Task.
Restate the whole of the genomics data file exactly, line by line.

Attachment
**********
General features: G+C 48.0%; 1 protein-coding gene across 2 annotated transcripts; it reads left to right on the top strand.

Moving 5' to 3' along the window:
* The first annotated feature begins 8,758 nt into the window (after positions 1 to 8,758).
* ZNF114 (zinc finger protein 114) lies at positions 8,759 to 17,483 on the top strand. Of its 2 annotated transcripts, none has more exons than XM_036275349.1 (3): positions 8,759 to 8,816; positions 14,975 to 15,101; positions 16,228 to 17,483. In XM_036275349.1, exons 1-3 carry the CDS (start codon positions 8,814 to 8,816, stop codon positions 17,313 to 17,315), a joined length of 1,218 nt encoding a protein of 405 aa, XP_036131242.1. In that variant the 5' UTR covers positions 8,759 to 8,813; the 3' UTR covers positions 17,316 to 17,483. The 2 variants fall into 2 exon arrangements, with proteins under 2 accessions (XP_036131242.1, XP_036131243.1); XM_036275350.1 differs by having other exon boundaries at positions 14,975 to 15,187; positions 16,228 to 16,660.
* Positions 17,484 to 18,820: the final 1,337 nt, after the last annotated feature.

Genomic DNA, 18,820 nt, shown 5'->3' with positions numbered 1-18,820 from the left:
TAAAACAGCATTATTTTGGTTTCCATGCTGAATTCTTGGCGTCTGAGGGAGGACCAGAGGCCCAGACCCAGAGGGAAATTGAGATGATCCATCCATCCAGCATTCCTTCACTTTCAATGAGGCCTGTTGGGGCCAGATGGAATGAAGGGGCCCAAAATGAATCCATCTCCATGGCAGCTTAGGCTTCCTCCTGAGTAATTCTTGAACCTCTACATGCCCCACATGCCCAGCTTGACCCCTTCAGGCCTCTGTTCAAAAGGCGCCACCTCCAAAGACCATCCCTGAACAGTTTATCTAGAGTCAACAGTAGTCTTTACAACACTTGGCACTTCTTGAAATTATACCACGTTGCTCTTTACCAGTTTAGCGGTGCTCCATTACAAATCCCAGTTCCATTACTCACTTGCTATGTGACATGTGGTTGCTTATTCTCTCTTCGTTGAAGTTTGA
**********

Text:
General features: G+C 48.0%; 1 protein-coding gene across 2 annotated transcripts; it reads left to right on the top strand.

Moving 5' to 3' along the window:
* The first annotated feature begins 8,758 nt into the window (after positions 1 to 8,758).
* ZNF114 (zinc finger protein 114) lies at positions 8,759 to 17,483 on the top strand. Of its 2 annotated transcripts, none has more exons than XM_036275349.1 (3): positions 8,759 to 8,816; positions 14,975 to 15,101; positions 16,228 to 17,483. In XM_036275349.1, exons 1-3 carry the CDS (start codon positions 8,814 to 8,816, stop codon positions 17,313 to 17,315), a joined length of 1,218 nt encoding a protein of 405 aa, XP_036131242.1. In that variant the 5' UTR covers positions 8,759 to 8,813; the 3' UTR covers positions 17,316 to 17,483. The 2 variants fall into 2 exon arrangements, with proteins under 2 accessions (XP_036131242.1, XP_036131243.1); XM_036275350.1 differs by having other exon boundaries at positions 14,975 to 15,187; positions 16,228 to 16,660.
* Positions 17,484 to 18,820: the final 1,337 nt, after the last annotated feature.

Genomic DNA, 18,820 nt, shown 5'->3' with positions numbered 1-18,820 from the left:
TAAAACAGCATTATTTTGGTTTCCATGCTGAATTCTTGGCGTCTGAGGGAGGACCAGAGGCCCAGACCCAGAGGGAAATTGAGATGATCCATCCATCCAGCATTCCTTCACTTTCAATGAGGCCTGTTGGGGCCAGATGGAATGAAGGGGCCCAAAATGAATCCATCTCCATGGCAGCTTAGGCTTCCTCCTGAGTAATTCTTGAACCTCTACATGCCCCACATGCCCAGCTTGACCCCTTCAGGCCTCTGTTCAAAAGGCGCCACCTCCAAAGACCATCCCTGAACAGTTTATCTAGAGTCAACAGTAGTCTTTACAACACTTGGCACTTCTTGAAATTATACCACGTTGCTCTTTACCAGTTTAGCGGTGCTCCATTACAAATCCCAGTTCCATTACTCACTTGCTATGTGACATGTGGTTGCTTATTCTCTCTTCGTTGAAGTTTGA